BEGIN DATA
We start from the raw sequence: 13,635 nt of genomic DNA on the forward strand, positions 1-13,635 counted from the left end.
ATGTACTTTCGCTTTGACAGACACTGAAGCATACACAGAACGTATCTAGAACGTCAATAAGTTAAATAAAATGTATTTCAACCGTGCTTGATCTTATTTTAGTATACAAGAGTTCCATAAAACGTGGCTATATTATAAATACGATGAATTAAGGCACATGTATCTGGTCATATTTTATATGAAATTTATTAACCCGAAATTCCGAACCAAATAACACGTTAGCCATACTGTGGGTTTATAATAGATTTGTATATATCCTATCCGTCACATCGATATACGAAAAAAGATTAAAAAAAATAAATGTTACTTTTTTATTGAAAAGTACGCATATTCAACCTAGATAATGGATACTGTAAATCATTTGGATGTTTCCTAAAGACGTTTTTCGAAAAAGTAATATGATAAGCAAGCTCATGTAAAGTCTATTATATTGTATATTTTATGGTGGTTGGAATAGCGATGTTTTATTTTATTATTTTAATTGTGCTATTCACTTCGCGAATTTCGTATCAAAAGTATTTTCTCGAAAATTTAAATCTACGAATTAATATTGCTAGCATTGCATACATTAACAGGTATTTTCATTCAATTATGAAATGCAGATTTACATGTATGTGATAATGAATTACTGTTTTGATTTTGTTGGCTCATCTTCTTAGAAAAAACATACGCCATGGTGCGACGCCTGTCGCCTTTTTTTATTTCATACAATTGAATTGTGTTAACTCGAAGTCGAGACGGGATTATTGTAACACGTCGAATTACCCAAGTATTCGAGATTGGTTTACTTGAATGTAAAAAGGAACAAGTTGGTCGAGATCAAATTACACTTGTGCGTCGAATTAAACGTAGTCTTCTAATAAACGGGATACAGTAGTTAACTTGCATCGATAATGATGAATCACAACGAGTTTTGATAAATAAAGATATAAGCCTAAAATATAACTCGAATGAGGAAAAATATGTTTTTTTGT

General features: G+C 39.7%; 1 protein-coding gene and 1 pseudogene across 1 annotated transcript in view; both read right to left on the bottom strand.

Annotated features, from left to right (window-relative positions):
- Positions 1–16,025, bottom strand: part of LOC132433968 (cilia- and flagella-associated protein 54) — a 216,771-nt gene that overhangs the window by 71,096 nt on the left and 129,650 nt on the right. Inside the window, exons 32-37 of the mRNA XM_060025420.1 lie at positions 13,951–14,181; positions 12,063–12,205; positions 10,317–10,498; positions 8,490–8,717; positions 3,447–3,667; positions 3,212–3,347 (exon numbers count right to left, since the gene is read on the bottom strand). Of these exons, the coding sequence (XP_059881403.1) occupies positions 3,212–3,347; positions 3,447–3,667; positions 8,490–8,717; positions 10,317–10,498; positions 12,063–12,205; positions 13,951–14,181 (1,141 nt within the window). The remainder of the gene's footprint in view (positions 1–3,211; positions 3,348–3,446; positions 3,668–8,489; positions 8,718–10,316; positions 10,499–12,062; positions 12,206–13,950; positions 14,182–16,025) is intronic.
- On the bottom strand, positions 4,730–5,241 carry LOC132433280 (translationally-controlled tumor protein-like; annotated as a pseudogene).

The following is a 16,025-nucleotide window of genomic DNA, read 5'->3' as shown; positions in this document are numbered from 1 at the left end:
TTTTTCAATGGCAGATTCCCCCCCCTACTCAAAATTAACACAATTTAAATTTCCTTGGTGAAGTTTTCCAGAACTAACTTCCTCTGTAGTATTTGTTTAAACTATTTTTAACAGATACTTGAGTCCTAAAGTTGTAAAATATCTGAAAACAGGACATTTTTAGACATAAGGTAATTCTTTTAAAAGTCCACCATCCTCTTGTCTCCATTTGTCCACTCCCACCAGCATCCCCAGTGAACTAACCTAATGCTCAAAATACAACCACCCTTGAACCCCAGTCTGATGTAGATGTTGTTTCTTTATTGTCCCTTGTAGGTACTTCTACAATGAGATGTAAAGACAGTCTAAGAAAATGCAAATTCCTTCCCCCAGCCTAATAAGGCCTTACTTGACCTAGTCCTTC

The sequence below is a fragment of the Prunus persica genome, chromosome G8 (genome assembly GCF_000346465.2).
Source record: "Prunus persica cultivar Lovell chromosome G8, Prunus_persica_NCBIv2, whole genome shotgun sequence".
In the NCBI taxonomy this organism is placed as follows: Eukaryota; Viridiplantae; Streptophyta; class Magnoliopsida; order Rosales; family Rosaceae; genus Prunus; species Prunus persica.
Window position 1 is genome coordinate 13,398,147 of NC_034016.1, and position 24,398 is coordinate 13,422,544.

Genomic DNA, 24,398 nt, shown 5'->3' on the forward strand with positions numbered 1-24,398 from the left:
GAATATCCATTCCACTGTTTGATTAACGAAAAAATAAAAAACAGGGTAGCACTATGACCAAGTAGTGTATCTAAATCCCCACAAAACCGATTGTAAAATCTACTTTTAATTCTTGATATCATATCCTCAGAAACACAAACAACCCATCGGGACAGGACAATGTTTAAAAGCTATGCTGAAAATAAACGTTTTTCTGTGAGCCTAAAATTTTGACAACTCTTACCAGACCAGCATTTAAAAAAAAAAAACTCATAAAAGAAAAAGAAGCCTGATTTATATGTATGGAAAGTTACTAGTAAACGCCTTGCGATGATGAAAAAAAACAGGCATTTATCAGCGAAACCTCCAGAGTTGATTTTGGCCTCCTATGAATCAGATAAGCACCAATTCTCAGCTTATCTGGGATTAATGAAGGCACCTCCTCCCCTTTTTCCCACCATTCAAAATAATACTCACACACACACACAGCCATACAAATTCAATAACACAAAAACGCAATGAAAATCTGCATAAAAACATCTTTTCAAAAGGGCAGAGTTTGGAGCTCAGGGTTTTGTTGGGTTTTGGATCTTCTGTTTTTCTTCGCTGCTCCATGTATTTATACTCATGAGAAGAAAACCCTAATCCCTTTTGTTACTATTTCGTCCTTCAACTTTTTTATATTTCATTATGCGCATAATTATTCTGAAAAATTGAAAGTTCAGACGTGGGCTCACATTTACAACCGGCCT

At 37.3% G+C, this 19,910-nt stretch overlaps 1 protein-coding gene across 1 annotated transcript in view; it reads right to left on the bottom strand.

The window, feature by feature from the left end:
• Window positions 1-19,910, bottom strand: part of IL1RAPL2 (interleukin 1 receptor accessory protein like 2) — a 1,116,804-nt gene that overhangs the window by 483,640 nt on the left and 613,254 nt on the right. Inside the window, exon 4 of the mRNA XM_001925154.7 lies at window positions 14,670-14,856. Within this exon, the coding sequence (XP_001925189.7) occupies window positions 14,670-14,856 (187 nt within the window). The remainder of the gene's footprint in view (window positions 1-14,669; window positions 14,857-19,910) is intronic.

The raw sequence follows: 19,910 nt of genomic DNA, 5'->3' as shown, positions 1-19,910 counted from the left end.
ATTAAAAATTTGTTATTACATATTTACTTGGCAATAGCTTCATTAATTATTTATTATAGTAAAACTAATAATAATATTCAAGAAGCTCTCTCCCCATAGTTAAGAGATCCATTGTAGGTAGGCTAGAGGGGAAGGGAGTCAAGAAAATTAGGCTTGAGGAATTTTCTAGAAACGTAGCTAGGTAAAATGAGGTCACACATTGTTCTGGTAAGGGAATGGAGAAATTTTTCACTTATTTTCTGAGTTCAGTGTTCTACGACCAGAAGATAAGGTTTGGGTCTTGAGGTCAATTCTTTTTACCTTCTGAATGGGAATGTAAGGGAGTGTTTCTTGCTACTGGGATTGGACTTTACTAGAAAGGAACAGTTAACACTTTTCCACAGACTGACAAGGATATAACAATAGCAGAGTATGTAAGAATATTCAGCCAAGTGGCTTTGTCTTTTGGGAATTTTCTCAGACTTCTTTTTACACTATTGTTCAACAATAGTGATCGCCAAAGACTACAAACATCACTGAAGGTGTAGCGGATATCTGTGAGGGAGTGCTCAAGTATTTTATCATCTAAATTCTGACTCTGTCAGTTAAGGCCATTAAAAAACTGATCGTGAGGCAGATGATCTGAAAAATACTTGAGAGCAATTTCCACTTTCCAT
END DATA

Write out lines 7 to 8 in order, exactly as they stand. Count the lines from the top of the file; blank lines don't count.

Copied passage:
The following is a 16,025-nucleotide window of genomic DNA, read 5'->3' as shown; positions in this document are numbered from 1 at the left end:
TTTTTCAATGGCAGATTCCCCCCCCTACTCAAAATTAACACAATTTAAATTTCCTTGGTGAAGTTTTCCAGAACTAACTTCCTCTGTAGTATTTGTTTAAACTATTTTTAACAGATACTTGAGTCCTAAAGTTGTAAAATATCTGAAAACAGGACATTTTTAGACATAAGGTAATTCTTTTAAAAGTCCACCATCCTCTTGTCTCCATTTGTCCACTCCCACCAGCATCCCCAGTGAACTAACCTAATGCTCAAAATACAACCACCCTTGAACCCCAGTCTGATGTAGATGTTGTTTCTTTATTGTCCCTTGTAGGTACTTCTACAATGAGATGTAAAGACAGTCTAAGAAAATGCAAATTCCTTCCCCCAGCCTAATAAGGCCTTACTTGACCTAGTCCTTC